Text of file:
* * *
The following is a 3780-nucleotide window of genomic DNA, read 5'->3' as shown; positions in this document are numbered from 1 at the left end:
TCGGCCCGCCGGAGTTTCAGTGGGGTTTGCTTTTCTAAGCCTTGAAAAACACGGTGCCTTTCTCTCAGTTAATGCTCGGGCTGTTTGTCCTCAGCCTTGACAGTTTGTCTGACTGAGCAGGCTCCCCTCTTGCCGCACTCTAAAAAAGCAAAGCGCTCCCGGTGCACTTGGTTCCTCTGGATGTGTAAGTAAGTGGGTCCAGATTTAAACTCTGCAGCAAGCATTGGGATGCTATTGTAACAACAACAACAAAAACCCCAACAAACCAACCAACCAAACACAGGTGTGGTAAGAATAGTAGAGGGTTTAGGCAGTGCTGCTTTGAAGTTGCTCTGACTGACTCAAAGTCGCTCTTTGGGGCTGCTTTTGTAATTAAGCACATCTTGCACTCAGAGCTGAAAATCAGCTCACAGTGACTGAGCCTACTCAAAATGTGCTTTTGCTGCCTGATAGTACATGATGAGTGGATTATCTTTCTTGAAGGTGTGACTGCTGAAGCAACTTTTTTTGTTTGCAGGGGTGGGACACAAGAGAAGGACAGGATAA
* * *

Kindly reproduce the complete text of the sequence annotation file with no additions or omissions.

The following is a 3780-nucleotide window of genomic DNA, read 5'->3' as shown; positions in this document are numbered from 1 at the left end:
TCGGCCCGCCGGAGTTTCAGTGGGGTTTGCTTTTCTAAGCCTTGAAAAACACGGTGCCTTTCTCTCAGTTAATGCTCGGGCTGTTTGTCCTCAGCCTTGACAGTTTGTCTGACTGAGCAGGCTCCCCTCTTGCCGCACTCTAAAAAAGCAAAGCGCTCCCGGTGCACTTGGTTCCTCTGGATGTGTAAGTAAGTGGGTCCAGATTTAAACTCTGCAGCAAGCATTGGGATGCTATTGTAACAACAACAACAAAAACCCCAACAAACCAACCAACCAAACACAGGTGTGGTAAGAATAGTAGAGGGTTTAGGCAGTGCTGCTTTGAAGTTGCTCTGACTGACTCAAAGTCGCTCTTTGGGGCTGCTTTTGTAATTAAGCACATCTTGCACTCAGAGCTGAAAATCAGCTCACAGTGACTGAGCCTACTCAAAATGTGCTTTTGCTGCCTGATAGTACATGATGAGTGGATTATCTTTCTTGAAGGTGTGACTGCTGAAGCAACTTTTTTTGTTTGCAGGGGTGGGACACAAGAGAAGGACAGGATAA